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Short English phrases
April 7, 2007 3:12 PM   Subscribe

Is there a name for common phrases such as "at last" or "just in case" or "ever after"?

Words that go together to create such common, little, almost unnoticeable phrases. I'm just wondering what these are called if they have a name. Do you know any more of these?
posted by lain to Writing & Language (12 answers total) 1 user marked this as a favorite
 
idoms.
posted by delmoi at 3:24 PM on April 7, 2007


Er, sorry "Idioms"
posted by delmoi at 3:24 PM on April 7, 2007


The three you mention are all sentence adverbs. Dunno if that's what you had in mind.
posted by nebulawindphone at 3:33 PM on April 7, 2007


I'm not totally sure how broad the set of phrases you're considering is—can you provide any more examples, or elaborate on their specific function?

But in general, delmoi is right: idiom, or "fixed phrase", is the general case.
posted by cortex at 3:35 PM on April 7, 2007


I don't think these are idioms, since they are fairly literal, even if they leave words out. "I'm bringing an umbrella just in case [I need it]", as opposed to "John kicked the bucket".

I think these are called collocations.
posted by anaelith at 3:44 PM on April 7, 2007


What is the term for compound phrases whose meanings are different than the component words would imply? For instance, to "work over" something doesn't mean to work above it. ("Work him over" doesn't mean the same thing as "work over him", does it?)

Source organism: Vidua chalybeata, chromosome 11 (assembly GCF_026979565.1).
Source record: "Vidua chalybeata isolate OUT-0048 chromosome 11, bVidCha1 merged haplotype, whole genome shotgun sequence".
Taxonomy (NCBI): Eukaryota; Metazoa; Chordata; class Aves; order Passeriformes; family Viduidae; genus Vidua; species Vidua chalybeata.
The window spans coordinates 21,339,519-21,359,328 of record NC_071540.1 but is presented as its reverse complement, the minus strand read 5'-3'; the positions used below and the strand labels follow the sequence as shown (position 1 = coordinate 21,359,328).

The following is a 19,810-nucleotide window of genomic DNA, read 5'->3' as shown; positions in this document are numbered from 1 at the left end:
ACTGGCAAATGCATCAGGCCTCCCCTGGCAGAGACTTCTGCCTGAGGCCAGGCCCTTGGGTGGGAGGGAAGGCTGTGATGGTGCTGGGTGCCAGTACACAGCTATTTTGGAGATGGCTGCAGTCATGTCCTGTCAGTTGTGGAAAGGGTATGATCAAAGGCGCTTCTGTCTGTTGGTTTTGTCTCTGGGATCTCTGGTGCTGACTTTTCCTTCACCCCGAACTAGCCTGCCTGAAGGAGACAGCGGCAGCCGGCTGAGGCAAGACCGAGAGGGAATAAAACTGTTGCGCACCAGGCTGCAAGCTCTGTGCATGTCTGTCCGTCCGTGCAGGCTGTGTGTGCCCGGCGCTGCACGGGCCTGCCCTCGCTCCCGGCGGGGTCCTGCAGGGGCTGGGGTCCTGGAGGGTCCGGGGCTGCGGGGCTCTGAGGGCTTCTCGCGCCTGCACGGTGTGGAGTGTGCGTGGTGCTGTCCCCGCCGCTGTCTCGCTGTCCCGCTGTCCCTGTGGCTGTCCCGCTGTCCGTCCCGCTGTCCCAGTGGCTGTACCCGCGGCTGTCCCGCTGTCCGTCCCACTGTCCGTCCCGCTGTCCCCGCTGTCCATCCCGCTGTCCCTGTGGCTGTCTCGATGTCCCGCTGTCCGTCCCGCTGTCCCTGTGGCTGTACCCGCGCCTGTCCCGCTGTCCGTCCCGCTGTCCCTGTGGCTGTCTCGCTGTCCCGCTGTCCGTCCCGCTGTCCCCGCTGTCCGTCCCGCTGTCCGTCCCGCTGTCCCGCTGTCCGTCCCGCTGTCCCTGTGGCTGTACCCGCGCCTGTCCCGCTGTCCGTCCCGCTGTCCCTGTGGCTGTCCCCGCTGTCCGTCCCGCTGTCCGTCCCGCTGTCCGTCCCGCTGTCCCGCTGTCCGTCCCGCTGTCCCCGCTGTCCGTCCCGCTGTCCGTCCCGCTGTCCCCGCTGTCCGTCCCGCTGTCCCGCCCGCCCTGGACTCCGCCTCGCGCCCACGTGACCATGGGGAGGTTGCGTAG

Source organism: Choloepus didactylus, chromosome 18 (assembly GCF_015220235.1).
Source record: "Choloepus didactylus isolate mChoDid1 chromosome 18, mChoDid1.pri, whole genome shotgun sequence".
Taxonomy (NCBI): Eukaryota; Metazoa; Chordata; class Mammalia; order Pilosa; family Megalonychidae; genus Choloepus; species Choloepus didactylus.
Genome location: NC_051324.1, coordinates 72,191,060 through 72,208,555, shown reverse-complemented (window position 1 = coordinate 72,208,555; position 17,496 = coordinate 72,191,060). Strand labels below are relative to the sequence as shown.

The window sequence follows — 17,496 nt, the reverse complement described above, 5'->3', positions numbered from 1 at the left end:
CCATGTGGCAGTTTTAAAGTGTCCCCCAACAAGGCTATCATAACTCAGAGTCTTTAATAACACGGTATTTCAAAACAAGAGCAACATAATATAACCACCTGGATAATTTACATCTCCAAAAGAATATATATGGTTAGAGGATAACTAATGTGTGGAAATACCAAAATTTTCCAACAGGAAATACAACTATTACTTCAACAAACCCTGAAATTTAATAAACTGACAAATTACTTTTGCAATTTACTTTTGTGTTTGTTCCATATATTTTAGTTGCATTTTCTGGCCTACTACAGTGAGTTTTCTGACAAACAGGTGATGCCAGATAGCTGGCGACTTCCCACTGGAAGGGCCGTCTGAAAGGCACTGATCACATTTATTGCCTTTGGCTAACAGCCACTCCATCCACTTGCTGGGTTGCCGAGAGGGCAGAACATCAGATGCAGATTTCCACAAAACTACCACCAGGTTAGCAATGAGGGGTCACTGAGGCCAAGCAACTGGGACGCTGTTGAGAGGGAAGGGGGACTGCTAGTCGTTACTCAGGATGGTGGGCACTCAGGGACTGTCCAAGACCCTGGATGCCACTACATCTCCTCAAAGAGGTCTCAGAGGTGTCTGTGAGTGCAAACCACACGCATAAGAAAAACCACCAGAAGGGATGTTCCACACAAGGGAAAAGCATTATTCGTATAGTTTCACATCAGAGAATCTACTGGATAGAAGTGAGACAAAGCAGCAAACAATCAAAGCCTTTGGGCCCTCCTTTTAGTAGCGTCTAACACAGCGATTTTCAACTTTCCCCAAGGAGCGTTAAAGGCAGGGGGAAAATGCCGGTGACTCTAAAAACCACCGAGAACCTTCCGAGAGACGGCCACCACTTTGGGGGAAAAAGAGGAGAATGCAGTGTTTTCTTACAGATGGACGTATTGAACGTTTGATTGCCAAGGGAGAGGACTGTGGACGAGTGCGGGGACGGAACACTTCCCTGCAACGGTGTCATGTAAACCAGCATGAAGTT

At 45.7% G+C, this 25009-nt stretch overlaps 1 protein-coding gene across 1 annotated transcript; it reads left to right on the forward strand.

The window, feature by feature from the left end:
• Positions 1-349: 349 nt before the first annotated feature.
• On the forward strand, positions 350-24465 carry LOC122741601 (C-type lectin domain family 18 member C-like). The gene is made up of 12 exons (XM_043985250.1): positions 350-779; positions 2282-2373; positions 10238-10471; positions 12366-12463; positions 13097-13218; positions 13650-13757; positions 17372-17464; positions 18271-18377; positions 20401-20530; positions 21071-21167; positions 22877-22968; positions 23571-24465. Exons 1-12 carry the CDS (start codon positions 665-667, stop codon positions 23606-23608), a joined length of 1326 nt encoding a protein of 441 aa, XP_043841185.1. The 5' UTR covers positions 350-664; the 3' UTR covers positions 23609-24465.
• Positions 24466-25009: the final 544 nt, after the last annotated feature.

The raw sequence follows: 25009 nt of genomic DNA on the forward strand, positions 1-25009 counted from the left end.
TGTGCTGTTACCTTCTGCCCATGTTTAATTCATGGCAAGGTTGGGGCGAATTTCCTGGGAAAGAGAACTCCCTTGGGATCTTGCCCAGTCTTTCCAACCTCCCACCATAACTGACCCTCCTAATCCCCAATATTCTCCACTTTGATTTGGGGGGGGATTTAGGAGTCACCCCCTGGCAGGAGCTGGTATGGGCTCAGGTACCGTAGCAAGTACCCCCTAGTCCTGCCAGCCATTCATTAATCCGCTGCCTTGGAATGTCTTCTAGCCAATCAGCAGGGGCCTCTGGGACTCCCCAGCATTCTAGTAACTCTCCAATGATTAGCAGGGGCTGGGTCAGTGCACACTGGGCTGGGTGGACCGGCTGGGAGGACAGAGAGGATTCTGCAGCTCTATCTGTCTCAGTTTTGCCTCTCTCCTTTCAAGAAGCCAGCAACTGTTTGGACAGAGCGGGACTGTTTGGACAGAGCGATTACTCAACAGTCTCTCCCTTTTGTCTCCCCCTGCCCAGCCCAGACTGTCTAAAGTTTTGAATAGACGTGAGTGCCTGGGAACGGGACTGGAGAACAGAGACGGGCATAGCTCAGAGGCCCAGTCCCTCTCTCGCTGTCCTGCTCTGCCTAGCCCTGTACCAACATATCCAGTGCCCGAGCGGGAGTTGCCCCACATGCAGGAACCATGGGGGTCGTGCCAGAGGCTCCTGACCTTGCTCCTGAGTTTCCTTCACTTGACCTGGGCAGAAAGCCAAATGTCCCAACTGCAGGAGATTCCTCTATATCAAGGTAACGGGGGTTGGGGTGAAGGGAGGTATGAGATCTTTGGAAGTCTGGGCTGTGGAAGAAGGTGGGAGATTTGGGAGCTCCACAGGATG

In English there are many such which are a combination of a verb and a preposition. Is there a term for this?
posted by Steven C. Den Beste at 4:06 PM on April 7, 2007


SCDB: I think the terms you're after are prepositional verbs and phrasal verbs.
posted by veggieboy at 4:11 PM on April 7, 2007


What is the term for compound phrases whose meanings are different than the component words would imply?

Those could also be construed as idioms, or colloquialisms.
posted by frogan at 4:13 PM on April 7, 2007


+1 anaelith. Collocations is what I thought of.
posted by adamrice at 7:15 PM on April 7, 2007


anaelith says: I don't think these are idioms, since they are fairly literal, even if they leave words out.

Often a phrase is considered idiomatic if its meaning is not compositional just from the meanings of its parts.

Having understood left out parts is idiomatic.

(Note: having left out parts that can be reconstructed via grammar is not idiomatic. It is grammar not idiom that recovers the subject of "Drop dead!".)
posted by MonkeySaltedNuts at 11:06 PM on April 7, 2007


I reckon these are phatic statements - Wikipedia says "a phatic expression is one whose only function is to perform a social task". Not quite sure what type of category you're looking for.
posted by paduasoy at 1:40 AM on April 8, 2007


I reckon these are phatic statements - Wikipedia says "a phatic expression is one whose only function is to perform a social task".

No, phatic expressions are things like "Hi!" or "you're welcome"—like the man said, "whose only function is to perform a social task." This is not true of the quoted expressions, for which collocations or fixed expressions are adequate terms.
posted by languagehat at 12:28 PM on April 8, 2007


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